Before very long he encounters a dwarf who announces that Florimell's wedding will take place three days hence, and suggests that, before appearing there, Sir Artegall defeat a Saracen who mounts guard over a neighboring bridge, despoiling all those who pass, for the benefit of his daughter. Such an undertaking suits Sir Artegall, who not only slays both the giant and his daughter, but razes their castle to the ground. Shortly after, on approaching the sea-shore, Sir Artegall perceives a charlatan provided with scales in which he pretends to weigh all things anew. Thereupon Sir Artegall, by weighing such intangible things as truth and falsehood, right and wrong, demonstrates that the charlatan's scales are false, and, after convicting him of trickery, drowns him in the sea.

The poet now ably describes the wedding of Florimell and Marinell and the tournament celebrated in their honor, which Sir Artegall attends, wearing Braggadocchio's armor as disguise. He helps Marinell win the prize which is to be bestowed upon Florimell, but, when the moment comes to award it, Braggadocchio boldly produces a false Florimell, so exactly like the true one that they cannot be told apart. Sir Artegall, however, ruthlessly exposes the trick, whereupon the false Florimell vanishes, leaving nothing behind her save the wrongfully appropriated girdle, which reverts at last to its legitimate owner. Seeing this, Braggadocchio is about to sneak away, when Sir Guyon suddenly steps forward demanding the return of his stolen steed. Although Braggadocchio boldly asserts the steed he rides is his own, Sir Artegall inquires of each what secret tokens the animal bears, and thus enables Sir Guyon to prove ownership.

Sir Artegall, not long after leaving the marriage hall, journeys to the sea-shore, where he discovers twin brothers quarrelling for the possession of two girls, one of whom is perched upon a huge coffer. Not only does Artegall check this fight, but, on inquiring into its cause, learns how the twin brothers were awarded neighboring islands, and how the storms and the sea have carried off half the land of the one only to add it to the possessions of the other. Thus, one twin has become richer than the other, and the heiress, who had promised to marry the poorer brother, has transferred her affections and possessions to the richer twin. On her way to join him, however, she suffers shipwreck and arrives at his island penniless. But the chest containing her treasures is in due time washed back to the smaller island, where, meantime, the discarded fiancée of the richer brother has taken refuge. As the wealthy twin declared, when the land was mentioned, that "what the sea brought he had a right to keep," Sir Artegall decides he shall now abide by his own words, and that, since the sea conveyed the treasure-chest to his brother, he has no further claim upon it. Having thus settled this dispute, Artegall rides on until he meets a troop of Amazons about to hang an unfortunate man. At his bidding, Talus delivers this victim,—Sir Turpine,—a knight who came hither intending to fight the Amazons. Because the queen of these warrior-women has slain many men, Artegall challenges her to issue from her stronghold and fight with him.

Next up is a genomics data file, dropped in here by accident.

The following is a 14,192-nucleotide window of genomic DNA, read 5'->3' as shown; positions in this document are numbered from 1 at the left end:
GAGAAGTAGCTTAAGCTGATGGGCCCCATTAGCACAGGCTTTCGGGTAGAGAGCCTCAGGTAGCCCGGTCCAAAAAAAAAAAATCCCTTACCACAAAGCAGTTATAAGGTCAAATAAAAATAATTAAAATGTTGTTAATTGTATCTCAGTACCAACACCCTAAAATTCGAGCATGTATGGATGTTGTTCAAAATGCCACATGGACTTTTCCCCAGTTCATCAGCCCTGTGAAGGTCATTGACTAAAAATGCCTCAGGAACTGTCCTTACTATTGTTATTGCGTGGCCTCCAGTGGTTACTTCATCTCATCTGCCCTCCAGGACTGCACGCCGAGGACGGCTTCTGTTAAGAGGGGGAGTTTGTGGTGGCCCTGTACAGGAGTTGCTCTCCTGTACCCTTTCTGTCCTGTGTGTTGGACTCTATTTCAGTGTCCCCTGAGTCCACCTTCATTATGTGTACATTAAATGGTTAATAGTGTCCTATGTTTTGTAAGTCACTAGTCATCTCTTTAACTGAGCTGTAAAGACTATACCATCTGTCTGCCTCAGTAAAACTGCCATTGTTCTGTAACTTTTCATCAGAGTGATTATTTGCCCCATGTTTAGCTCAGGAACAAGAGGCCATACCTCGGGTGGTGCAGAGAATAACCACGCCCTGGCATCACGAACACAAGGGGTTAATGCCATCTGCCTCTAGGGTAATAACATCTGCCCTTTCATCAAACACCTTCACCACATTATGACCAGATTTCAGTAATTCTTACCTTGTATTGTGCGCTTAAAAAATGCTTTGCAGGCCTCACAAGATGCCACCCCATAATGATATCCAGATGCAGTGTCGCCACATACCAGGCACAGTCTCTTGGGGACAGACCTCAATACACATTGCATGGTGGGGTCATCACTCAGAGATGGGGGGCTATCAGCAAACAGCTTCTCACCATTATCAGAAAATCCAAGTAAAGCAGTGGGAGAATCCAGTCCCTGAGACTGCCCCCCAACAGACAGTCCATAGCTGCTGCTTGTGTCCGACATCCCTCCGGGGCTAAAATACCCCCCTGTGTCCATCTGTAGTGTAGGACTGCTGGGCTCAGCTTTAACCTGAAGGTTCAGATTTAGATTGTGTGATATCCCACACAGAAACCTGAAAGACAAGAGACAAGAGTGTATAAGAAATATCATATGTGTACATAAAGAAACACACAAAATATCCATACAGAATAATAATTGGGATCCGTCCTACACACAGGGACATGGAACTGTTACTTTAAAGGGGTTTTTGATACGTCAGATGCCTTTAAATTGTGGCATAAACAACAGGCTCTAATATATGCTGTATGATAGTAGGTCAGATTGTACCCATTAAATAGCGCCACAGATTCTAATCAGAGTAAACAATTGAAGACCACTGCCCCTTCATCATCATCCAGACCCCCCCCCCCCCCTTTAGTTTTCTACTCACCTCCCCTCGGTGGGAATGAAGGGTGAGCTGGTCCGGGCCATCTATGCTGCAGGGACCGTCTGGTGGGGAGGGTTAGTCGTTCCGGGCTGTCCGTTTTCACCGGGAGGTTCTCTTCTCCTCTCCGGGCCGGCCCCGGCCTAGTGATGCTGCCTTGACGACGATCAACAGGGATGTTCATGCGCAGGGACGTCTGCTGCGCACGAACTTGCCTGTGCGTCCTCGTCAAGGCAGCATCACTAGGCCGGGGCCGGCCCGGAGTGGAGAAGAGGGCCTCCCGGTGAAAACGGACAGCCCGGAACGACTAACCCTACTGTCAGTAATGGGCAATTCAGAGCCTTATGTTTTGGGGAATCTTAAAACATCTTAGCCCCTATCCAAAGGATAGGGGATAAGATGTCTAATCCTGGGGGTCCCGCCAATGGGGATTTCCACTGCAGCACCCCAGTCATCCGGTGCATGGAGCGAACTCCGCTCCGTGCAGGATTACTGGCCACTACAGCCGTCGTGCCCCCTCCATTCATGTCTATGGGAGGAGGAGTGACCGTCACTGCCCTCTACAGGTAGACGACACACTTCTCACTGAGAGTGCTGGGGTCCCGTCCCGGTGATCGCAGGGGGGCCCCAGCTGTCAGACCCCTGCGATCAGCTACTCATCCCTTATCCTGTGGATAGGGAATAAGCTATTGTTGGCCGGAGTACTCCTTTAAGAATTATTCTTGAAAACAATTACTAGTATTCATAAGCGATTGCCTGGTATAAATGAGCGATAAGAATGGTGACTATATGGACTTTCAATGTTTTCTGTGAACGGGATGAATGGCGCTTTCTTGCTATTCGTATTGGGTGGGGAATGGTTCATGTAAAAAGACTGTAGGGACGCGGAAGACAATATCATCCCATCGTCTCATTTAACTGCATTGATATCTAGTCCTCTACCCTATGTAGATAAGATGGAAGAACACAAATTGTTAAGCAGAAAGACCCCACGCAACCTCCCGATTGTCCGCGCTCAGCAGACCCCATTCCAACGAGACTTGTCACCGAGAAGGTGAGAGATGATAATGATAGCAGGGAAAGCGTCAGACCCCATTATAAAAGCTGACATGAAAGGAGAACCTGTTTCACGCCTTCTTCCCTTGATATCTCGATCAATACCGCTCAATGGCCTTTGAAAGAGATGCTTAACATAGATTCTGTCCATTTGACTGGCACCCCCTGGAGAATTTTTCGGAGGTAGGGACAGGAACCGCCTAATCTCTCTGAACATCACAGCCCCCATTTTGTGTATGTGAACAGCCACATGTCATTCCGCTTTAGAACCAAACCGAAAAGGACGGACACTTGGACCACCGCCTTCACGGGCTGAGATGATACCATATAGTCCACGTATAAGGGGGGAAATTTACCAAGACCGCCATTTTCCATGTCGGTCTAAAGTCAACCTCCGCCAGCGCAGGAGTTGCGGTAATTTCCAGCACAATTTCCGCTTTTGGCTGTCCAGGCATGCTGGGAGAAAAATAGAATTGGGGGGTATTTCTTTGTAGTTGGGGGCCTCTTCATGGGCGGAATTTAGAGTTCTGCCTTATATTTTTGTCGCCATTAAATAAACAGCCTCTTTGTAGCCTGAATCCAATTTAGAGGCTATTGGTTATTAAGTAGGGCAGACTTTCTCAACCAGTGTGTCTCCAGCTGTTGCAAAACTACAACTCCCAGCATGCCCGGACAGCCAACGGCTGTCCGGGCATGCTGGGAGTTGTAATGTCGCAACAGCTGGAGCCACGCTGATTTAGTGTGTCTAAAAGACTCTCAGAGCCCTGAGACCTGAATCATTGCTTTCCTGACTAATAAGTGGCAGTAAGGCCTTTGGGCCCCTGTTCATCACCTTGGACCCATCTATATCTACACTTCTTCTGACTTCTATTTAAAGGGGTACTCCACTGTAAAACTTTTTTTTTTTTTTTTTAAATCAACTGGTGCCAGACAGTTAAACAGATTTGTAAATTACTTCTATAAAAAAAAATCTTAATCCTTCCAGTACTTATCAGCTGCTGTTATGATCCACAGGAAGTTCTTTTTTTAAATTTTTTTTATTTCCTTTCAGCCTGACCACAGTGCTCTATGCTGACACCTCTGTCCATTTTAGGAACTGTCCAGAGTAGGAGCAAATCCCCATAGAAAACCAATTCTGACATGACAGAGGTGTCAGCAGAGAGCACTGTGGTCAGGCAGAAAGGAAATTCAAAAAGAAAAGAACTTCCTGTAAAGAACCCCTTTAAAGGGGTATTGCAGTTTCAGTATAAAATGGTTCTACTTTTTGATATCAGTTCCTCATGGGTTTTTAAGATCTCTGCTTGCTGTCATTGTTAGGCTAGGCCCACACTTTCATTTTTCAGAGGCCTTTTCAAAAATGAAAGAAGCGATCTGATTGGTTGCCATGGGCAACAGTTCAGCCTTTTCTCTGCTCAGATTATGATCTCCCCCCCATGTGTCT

We now have a brilliant description of Radigonde's appearance and of the duel, in which, blinding him by her beauty, she manages to get the better of Artegall. Having done this, she triumphantly bears him off to her castle, after ordering the execution of Sir Turpine and Talus, who contrive to escape. But Sir Artegall, being a prisoner, is reduced to slavery, forced to assume a woman's garb and to spin beside his fellow-captives, for the Amazon queen wishes to starve and humiliate her captives into submission to her will.

Having contrived to escape, Talus informs Britomart that her lover is a prisoner, whereupon she sets out to rescue him, meeting with sundry extraordinary adventures by the way, in which she triumphs, thanks to her magic spear.

While spending a peaceful night in the Temple of Isis, Britomart is finally favored with a vision, inspired by which she challenges Radigonde, who in the midst of the encounter turns to flee. But Britomart pursues her into her stronghold, whence she manages to rescue Artegall and, after setting him free, bids him continue his adventurous quest.